One of their first mistakes which contributed to this was not replacing the ageing Granturismo sports car; even back in 2008, it wasn't what you would call a class leader. In a short, it made the entire Aston Martin lineup seem futuristic. (Still a rather glorious engine sound though...)
One of the original plans was to discontinue the GT in circa-2016 and replace it with a production version of the more modern Alfieri concept. We're now halfway into 2020 and there's still no sign of the GT ending production. All the car really represents is what Maserati was really capable of... 13 years ago. Even then, it wasn't as highly praised as key competitors such as those from Porsche, Mercedes and Jaguar.
Failing to address the flagship product is an incredibly damaging move in the world of car business; it's a message that if you can't showcase what you're capable of in the top end of the market, then just how much do they care about the products in the mid range? And even within the core lineup of Ghibli, Quattroporte and Levante, there are problems too.
Chief among which is that when Maserati decided they wanted to herd themselves into more accessible marketplaces, they had underestimated just how competitive these segments really are - especially the ones where the Ghibli and Levante fall into.
These executive segments require constant updates on equipment, technology and especially styling. Brands such as BMW and Mercedes never take their eye off the ball; the 5-Series and E-Class have undergone thorough, constant changes in short spaces of time and have each spawned new generations within a 7-year period. Within that same time period, the Ghibli has hardly changed - and it's pretty much the same story with the Levante.
Not only that, but Maseratis of recent have been significantly less capable compared to rivals such as the BMW 535D, yet cost a rather hefty premium over them. I don't know about you, but how on earth could a Maserati be the least-capable in its class? This is supposed to be a supercar brand we're talking about! To me, it sounds like a foul deal and you're only realistically paying for badge tax.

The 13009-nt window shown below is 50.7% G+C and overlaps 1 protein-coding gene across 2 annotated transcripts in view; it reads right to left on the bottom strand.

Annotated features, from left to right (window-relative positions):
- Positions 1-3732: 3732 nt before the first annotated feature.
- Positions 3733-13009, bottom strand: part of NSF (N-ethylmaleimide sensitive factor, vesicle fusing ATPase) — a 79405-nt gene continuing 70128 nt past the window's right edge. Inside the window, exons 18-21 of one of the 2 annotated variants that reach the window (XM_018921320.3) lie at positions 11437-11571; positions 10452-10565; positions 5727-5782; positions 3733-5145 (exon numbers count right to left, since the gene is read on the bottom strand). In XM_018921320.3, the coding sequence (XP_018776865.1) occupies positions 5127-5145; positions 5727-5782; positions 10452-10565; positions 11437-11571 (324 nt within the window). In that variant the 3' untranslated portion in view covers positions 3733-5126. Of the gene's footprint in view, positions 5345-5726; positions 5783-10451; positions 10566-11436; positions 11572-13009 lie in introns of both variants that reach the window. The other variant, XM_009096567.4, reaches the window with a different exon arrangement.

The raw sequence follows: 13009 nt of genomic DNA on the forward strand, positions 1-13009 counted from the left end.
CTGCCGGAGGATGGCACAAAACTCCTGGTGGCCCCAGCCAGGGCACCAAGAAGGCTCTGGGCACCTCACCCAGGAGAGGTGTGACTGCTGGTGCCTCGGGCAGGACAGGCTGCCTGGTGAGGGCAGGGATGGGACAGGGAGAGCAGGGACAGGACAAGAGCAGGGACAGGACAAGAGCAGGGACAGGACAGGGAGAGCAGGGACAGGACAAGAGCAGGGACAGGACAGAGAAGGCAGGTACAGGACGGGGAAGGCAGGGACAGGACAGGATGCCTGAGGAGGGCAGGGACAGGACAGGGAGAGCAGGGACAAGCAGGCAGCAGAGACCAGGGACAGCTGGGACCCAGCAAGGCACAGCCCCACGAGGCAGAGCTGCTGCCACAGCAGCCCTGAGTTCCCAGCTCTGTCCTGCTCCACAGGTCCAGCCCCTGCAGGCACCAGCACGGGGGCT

This has been the case for a good 7-years now and the fact that the core lineup has barely changed is a problem. The fact that they were never as coveted as the Germans from the start is a problem. And although it's quite difficult to obtain accurate global figures, they haven't appeared to have been selling as well as they hoped - and that predictably, is a problem.
Put those three factors together and you're left with a very shaky business model - very un-Porsche like.
But what about the future?
As explained early on, there is due to be three high-performance 'Trofeo' versions of the core lineup coming on the 10th August. But rather than getting excited, I'm not actually that bothered.
You see, when the current BMW 5-Series was revealed in 2017, it only took less than a year to cook up a full-fat M5. This naturally kept customers excited and enthusiasts glued to the brand. Maserati on the other hand? They've taken a full seven years to make a high-performance Ghibli! And to be frankly honest, I've since lost interest in the brand and because a lot of other people have too, this supposed Ghibli V8 will barely sell - especially if it's priced at a significant premium over an M5.
It seems to me that the Trofeo lineup are great cars that are arriving far too late. The damage has already been done to the Maserati name and dreary stuff like the Ghibli hybrid has only trickled their worth down even further. I'm hoping that the MC20 supercar thing can generate something of excitement when it arrives, but if there's a brand that desperately needs a complete overhaul, the Italian trident is crying for it pretty loudly.
I had a lot of love for Maserati in the past, but these days, the spice has been watered down to the point where they are simply irrelevant and - dare I say it - boring. The brand demonstrates a metaphor of "oh, I'll get round to it at some point" and throughout all these years, nothing has really changed and my support is now lost.
Thanks for reading:
Are you excited for Maserati's new Trofeo lineup? I think they're arriving too late, but I'm always open to different opinions.
On a final note, I'm aware that Maserati doesn't have as much money to play with as the Germans, but shouldn't they have accepted themselves as a niche brand instead? I suppose that's another topic for debate...
Anyway, I hope you enjoyed reading the article and I'll see you next time.